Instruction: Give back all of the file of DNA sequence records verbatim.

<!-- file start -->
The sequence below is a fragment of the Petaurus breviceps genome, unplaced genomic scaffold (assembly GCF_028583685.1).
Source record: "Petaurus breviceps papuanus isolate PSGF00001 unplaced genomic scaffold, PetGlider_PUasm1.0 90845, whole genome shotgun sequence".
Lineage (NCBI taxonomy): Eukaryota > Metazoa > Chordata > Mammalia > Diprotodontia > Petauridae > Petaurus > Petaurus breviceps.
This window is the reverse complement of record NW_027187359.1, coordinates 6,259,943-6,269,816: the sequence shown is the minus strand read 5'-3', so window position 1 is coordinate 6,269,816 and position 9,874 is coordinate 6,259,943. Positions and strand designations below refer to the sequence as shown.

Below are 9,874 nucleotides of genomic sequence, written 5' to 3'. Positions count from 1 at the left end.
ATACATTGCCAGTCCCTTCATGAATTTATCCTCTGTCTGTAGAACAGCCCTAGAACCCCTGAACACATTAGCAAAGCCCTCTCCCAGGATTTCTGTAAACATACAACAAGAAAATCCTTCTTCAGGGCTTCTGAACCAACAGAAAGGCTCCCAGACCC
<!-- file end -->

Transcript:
The sequence below is a fragment of the Petaurus breviceps genome, unplaced genomic scaffold (assembly GCF_028583685.1).
Source record: "Petaurus breviceps papuanus isolate PSGF00001 unplaced genomic scaffold, PetGlider_PUasm1.0 90845, whole genome shotgun sequence".
Lineage (NCBI taxonomy): Eukaryota > Metazoa > Chordata > Mammalia > Diprotodontia > Petauridae > Petaurus > Petaurus breviceps.
This window is the reverse complement of record NW_027187359.1, coordinates 6,259,943-6,269,816: the sequence shown is the minus strand read 5'-3', so window position 1 is coordinate 6,269,816 and position 9,874 is coordinate 6,259,943. Positions and strand designations below refer to the sequence as shown.

Below are 9,874 nucleotides of genomic sequence, written 5' to 3'. Positions count from 1 at the left end.
ATACATTGCCAGTCCCTTCATGAATTTATCCTCTGTCTGTAGAACAGCCCTAGAACCCCTGAACACATTAGCAAAGCCCTCTCCCAGGATTTCTGTAAACATACAACAAGAAAATCCTTCTTCAGGGCTTCTGAACCAACAGAAAGGCTCCCAGACCC